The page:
Endothelin-1 Driving Osteosclerosis and Meningiomatosis in Intraosseous Meningioma

Presentation Number: SAT 325
Date of Presentation: April 1st, 2017

Jenna L. Sarvaideo*1, Jasmin Kristianto2, Jennifer M Connelly3 and Robert Daniel Blank1
1Medical College of Wisconsin, Milwaukee, WI, 2University of Wisconsin-Madison, Madison, WI, 3Medical College of Wisconsin

Abstract

Introduction

Endothelin-1 (ET-1) has been identified as a mediator of osteoblastic bone metastases by stimulating osteoblast proliferation and new bone formation (1). Expression of ET-1 has been found in human meningiomas and thought to play a role in tumoral growth (2). Osteosclerosis in the presence of meningiomas is occasionally seen, but it is unknown how often. It has not previously been associated with ET-1. It is here we illustrate the potential role of ET-1 in both osteosclerosis and meningiomatosis.

Clinical case

A 48-year-old woman with past medical history of meningioma diagnosed in 2001 s/p bifrontal meningioma resection was referred for hyperostosis seen on imaging. She was doing well until early 2016 when she noted a painful bump on right temple that did not resolve. Imaging revealed multiple, sclerotic, expansile osseous lesions. Appearance on CT head most suggestive of multiple intraosseous meningiomas or meningiomatosis.

She had a history of obesity, hypertension, hyperlipidemia and depression. Medications included atorvastatin, bupropion, citalopram, black cohosh, ferrous sulfate, losartan/hydrochlorothiazide, nebivolol, potassium chloride, probiotic and vitamin D3. She was a non-smoker and drank alcohol occasionally. She was employed. Her family history was notable for hypertension and arthritis. There was no family history of endocrine diseases, fractures, bone disorders or cancer. On exam, she was alert and oriented to time, place and person. Her memory, behavior, speech and language were normal. There was a bony protuberance of the right temple that was non-tender to palpation. There were postsurgical changes from prior craniotomy. She did not have torus palatinus. The remainder of her exam was unremarkable.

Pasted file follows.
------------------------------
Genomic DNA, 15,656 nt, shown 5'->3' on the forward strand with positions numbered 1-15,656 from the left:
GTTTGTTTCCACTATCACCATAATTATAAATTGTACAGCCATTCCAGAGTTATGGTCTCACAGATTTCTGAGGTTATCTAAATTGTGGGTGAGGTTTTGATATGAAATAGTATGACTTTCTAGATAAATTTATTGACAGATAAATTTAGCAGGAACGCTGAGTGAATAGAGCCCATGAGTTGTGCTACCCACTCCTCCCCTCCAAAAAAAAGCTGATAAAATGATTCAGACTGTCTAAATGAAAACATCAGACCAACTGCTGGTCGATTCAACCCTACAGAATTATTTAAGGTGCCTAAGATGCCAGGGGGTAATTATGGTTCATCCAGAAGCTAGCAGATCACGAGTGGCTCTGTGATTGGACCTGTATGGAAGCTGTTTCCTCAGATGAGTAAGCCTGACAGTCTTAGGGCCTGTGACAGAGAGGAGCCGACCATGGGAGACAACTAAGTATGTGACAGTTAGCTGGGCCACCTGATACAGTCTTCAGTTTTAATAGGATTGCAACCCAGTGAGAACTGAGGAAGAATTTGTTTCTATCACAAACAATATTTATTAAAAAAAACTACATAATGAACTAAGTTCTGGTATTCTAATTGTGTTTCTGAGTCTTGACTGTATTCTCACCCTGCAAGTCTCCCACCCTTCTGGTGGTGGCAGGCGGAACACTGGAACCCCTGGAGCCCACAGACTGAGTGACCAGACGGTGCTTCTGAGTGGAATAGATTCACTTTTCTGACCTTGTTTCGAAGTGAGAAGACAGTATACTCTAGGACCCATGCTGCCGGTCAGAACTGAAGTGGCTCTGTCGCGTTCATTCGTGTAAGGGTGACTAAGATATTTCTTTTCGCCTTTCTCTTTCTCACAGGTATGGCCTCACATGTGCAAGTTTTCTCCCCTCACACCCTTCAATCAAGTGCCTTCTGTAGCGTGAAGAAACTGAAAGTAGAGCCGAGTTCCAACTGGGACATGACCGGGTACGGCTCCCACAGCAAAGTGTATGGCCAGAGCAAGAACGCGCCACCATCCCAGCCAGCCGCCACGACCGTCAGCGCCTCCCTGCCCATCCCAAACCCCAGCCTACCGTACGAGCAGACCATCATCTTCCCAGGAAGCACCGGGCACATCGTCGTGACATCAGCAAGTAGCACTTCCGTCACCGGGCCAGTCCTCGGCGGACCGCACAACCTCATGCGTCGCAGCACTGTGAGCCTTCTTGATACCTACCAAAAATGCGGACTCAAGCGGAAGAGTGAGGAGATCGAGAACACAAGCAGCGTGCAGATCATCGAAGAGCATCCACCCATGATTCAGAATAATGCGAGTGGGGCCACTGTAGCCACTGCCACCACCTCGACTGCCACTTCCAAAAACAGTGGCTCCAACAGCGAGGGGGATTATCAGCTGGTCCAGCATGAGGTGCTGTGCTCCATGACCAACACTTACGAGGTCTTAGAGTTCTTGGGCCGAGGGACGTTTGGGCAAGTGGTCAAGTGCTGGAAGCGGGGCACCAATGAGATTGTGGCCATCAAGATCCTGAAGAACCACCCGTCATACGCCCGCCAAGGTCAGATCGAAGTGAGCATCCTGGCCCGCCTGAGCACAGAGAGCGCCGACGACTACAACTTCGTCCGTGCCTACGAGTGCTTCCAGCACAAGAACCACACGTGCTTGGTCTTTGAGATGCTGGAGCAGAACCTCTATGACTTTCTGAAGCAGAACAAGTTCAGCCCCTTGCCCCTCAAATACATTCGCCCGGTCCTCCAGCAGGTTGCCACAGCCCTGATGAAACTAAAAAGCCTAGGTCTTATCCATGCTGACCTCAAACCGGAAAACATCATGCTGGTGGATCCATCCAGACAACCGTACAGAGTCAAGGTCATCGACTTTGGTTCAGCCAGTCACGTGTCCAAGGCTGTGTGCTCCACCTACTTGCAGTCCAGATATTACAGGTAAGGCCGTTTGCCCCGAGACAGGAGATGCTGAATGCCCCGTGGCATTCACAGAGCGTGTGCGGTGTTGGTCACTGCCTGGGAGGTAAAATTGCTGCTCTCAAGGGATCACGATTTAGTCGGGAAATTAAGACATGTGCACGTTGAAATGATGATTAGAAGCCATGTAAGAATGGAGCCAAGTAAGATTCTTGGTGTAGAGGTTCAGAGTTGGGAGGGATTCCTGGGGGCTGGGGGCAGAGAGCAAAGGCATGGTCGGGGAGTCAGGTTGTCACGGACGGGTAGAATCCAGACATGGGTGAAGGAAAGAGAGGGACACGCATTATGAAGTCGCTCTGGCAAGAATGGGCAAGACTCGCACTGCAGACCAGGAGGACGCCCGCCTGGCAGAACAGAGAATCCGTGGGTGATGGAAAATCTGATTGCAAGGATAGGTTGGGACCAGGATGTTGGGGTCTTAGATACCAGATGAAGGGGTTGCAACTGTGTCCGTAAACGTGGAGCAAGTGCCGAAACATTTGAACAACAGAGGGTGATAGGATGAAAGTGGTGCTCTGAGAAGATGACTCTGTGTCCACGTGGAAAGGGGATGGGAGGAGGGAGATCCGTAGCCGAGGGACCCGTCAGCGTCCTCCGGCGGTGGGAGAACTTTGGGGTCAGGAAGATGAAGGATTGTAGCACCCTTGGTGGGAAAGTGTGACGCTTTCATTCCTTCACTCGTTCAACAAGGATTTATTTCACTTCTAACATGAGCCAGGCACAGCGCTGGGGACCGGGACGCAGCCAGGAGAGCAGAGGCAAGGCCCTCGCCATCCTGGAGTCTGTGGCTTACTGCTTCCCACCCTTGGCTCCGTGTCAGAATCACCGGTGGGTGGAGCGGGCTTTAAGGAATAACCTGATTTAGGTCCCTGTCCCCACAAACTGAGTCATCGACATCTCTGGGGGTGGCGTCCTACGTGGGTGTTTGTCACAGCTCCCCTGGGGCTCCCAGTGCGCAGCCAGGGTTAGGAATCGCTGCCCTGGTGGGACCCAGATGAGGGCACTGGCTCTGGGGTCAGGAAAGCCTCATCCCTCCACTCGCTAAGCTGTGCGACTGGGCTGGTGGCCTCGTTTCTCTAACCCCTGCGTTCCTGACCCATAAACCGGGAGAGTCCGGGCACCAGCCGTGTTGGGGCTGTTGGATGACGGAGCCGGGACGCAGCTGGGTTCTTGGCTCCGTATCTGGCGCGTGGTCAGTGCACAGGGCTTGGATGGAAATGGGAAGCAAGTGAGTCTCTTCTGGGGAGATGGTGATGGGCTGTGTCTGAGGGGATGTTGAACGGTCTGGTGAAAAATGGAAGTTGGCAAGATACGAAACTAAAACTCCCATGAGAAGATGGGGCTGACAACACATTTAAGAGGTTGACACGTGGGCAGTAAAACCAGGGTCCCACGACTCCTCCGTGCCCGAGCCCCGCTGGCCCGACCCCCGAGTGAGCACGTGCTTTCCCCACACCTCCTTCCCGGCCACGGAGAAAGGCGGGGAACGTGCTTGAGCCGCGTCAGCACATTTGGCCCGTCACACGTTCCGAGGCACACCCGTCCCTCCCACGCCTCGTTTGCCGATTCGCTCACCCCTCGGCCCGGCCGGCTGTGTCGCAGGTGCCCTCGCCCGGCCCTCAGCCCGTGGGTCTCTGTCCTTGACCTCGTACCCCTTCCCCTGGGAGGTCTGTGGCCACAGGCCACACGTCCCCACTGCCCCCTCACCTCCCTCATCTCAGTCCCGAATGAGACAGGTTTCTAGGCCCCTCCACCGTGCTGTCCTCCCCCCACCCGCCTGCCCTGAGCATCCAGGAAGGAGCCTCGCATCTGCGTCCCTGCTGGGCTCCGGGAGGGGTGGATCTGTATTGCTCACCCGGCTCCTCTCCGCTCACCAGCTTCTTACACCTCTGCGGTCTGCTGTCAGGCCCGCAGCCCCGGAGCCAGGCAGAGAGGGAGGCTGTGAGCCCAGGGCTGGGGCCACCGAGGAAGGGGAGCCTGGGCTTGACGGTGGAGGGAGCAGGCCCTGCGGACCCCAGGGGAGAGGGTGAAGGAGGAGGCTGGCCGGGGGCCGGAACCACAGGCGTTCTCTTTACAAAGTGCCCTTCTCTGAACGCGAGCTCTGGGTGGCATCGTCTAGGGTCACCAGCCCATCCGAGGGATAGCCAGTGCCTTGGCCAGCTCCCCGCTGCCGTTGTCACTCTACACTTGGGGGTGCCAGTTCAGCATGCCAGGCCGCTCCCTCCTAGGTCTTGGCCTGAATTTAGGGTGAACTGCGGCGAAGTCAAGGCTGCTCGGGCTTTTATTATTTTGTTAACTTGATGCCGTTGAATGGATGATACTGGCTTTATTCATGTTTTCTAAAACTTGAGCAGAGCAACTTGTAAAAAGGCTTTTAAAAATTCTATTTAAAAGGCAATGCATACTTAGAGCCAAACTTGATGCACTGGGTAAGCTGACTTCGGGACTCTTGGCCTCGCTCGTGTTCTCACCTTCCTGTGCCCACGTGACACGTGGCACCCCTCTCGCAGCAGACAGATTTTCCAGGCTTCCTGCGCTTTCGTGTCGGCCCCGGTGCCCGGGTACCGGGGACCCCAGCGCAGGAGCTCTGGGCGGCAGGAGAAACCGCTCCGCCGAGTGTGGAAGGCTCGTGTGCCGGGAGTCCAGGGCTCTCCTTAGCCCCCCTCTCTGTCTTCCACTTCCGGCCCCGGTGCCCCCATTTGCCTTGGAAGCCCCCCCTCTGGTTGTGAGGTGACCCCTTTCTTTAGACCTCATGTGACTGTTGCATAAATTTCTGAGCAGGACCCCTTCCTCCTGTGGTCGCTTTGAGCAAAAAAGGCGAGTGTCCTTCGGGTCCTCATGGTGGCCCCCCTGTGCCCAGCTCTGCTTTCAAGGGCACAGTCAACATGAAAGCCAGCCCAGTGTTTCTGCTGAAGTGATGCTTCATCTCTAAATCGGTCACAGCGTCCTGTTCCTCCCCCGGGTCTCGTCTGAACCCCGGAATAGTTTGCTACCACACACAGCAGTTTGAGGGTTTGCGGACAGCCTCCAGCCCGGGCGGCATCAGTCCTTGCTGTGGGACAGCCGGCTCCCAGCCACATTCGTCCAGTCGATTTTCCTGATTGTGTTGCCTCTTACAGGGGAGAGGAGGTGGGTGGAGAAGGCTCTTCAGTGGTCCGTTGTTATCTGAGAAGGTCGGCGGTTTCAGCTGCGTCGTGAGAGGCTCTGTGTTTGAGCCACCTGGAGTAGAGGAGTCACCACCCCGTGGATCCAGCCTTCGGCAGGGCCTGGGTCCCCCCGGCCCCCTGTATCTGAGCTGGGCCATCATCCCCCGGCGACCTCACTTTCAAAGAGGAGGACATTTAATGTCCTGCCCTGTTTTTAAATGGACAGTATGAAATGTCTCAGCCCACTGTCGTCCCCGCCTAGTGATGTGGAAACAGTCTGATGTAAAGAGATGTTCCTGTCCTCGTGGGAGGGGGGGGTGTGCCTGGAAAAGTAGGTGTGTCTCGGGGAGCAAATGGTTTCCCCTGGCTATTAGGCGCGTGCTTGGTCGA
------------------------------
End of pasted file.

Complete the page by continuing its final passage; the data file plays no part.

The head CT was reviewed. The most important lesion was adjacent to the left cavernous sinus, which had led to left optic atrophy. There was also a lesion present in the right temporal region corresponding to the palpable mass appreciated on exam. A DXA scan was ordered to evaluate skeletal mass, which did not show evidence of generalized osteosclerosis. Her highest Z-score was 1.4.

A tissue block from patient’s prior neurosurgery was obtained and stained for RUNX2 and ET-1. Her tumor was found to produce ET-1. She was referred for radiation, but pharmacologic blockage of ET signaling might be considered if standard treatments fail.

Conclusion

Tumor production of ET-1 may promote osteoblastogenesis by downregulating dickkopf homolog 1 (DKK1), which allows Wnt signaling pathway activation and osteoblast differentiation (1). Furthermore, ET-1 along with other growth factors and cytokines contributes to angiogenesis and tumor growth (2). In this case we identified ET-1 produced by our patient’s meningioma as a probable contributor to both osteosclerosis and meningiomatosis.

 

Disclosure: RDB: Investigator, Novo Nordisk, Contributor, Up To Date, N/A, Abbvie. Nothing to Disclose: JLS, JK, JMC